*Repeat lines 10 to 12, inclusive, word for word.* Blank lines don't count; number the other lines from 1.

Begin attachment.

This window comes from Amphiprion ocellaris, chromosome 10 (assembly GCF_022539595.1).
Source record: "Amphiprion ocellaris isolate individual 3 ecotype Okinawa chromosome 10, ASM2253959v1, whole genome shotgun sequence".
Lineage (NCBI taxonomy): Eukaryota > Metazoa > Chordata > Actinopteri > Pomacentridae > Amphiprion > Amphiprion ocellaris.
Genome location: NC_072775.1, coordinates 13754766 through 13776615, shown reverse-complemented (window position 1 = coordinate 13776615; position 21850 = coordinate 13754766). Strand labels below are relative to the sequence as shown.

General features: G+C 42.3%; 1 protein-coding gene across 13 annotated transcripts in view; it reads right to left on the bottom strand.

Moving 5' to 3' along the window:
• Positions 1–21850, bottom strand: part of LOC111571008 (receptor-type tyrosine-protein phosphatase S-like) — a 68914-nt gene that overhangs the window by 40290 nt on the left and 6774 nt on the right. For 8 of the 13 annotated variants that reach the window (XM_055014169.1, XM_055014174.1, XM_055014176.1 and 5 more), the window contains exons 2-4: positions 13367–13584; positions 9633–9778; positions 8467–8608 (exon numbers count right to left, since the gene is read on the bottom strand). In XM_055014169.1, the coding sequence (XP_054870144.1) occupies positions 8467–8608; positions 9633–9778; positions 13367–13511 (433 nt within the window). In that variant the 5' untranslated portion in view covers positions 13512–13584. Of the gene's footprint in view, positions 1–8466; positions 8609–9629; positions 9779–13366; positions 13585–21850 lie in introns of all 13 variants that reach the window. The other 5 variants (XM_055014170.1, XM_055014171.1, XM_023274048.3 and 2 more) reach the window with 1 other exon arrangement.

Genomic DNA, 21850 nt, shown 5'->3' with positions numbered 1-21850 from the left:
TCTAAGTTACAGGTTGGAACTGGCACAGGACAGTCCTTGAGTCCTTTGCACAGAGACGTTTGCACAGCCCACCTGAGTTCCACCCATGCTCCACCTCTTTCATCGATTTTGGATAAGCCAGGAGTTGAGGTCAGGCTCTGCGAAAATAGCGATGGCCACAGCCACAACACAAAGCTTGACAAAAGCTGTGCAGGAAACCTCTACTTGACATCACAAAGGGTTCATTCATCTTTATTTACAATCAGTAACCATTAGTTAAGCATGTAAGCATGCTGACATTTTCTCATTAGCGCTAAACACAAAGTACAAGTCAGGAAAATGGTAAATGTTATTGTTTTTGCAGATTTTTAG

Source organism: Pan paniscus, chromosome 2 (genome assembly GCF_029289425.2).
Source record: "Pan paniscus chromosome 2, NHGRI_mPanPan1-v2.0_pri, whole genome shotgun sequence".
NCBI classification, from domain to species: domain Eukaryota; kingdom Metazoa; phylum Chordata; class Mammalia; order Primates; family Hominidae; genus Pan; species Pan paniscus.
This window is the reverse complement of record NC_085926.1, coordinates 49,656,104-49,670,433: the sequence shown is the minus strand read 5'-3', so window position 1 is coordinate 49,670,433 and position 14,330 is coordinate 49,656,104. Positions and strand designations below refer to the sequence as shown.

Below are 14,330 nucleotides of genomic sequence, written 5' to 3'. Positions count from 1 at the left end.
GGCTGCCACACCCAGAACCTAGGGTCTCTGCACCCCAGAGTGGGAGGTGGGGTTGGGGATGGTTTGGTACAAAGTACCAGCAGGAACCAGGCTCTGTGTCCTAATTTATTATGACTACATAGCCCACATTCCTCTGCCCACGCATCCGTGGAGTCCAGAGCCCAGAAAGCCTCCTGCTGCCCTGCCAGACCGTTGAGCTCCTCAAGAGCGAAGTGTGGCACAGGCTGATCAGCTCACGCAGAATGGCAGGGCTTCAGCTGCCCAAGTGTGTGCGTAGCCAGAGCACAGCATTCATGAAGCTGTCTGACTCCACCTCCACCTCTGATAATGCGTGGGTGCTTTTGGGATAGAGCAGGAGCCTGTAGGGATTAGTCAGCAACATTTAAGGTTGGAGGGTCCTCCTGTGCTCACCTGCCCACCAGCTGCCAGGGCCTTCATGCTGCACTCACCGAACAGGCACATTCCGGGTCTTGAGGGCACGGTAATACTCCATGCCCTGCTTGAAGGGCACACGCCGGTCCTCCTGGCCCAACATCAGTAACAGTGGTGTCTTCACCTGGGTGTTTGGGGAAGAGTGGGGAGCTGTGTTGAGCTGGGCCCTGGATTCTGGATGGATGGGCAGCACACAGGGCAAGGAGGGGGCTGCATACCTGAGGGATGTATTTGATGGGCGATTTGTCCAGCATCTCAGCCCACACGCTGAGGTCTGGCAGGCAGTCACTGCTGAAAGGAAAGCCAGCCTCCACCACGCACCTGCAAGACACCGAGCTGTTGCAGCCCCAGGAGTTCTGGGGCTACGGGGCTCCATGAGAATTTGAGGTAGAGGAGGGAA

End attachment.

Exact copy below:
Source organism: Pan paniscus, chromosome 2 (genome assembly GCF_029289425.2).
Source record: "Pan paniscus chromosome 2, NHGRI_mPanPan1-v2.0_pri, whole genome shotgun sequence".
NCBI classification, from domain to species: domain Eukaryota; kingdom Metazoa; phylum Chordata; class Mammalia; order Primates; family Hominidae; genus Pan; species Pan paniscus.